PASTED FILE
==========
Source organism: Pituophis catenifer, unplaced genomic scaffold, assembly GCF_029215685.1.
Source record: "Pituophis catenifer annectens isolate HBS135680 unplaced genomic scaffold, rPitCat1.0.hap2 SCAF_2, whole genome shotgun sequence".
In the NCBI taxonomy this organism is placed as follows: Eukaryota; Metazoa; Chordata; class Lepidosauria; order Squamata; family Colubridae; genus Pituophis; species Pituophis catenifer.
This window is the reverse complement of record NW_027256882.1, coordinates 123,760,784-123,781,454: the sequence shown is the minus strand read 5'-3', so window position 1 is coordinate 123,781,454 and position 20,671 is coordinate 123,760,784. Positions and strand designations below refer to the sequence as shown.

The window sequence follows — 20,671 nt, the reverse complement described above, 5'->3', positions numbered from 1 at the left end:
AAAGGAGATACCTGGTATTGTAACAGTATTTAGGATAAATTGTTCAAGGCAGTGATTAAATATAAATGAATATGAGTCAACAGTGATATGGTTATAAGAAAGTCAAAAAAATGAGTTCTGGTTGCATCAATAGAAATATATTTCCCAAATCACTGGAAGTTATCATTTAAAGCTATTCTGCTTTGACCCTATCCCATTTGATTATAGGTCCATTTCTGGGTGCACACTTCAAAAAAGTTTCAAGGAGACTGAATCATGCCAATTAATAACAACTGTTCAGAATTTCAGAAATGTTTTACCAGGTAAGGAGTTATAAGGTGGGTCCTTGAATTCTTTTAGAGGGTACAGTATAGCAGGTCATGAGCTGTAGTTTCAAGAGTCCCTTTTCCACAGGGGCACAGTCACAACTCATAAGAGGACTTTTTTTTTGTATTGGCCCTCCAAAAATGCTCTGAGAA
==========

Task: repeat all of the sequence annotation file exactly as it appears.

Source organism: Pituophis catenifer, unplaced genomic scaffold, assembly GCF_029215685.1.
Source record: "Pituophis catenifer annectens isolate HBS135680 unplaced genomic scaffold, rPitCat1.0.hap2 SCAF_2, whole genome shotgun sequence".
In the NCBI taxonomy this organism is placed as follows: Eukaryota; Metazoa; Chordata; class Lepidosauria; order Squamata; family Colubridae; genus Pituophis; species Pituophis catenifer.
This window is the reverse complement of record NW_027256882.1, coordinates 123,760,784-123,781,454: the sequence shown is the minus strand read 5'-3', so window position 1 is coordinate 123,781,454 and position 20,671 is coordinate 123,760,784. Positions and strand designations below refer to the sequence as shown.

The window sequence follows — 20,671 nt, the reverse complement described above, 5'->3', positions numbered from 1 at the left end:
AAAGGAGATACCTGGTATTGTAACAGTATTTAGGATAAATTGTTCAAGGCAGTGATTAAATATAAATGAATATGAGTCAACAGTGATATGGTTATAAGAAAGTCAAAAAAATGAGTTCTGGTTGCATCAATAGAAATATATTTCCCAAATCACTGGAAGTTATCATTTAAAGCTATTCTGCTTTGACCCTATCCCATTTGATTATAGGTCCATTTCTGGGTGCACACTTCAAAAAAGTTTCAAGGAGACTGAATCATGCCAATTAATAACAACTGTTCAGAATTTCAGAAATGTTTTACCAGGTAAGGAGTTATAAGGTGGGTCCTTGAATTCTTTTAGAGGGTACAGTATAGCAGGTCATGAGCTGTAGTTTCAAGAGTCCCTTTTCCACAGGGGCACAGTCACAACTCATAAGAGGACTTTTTTTTTGTATTGGCCCTCCAAAAATGCTCTGAGAA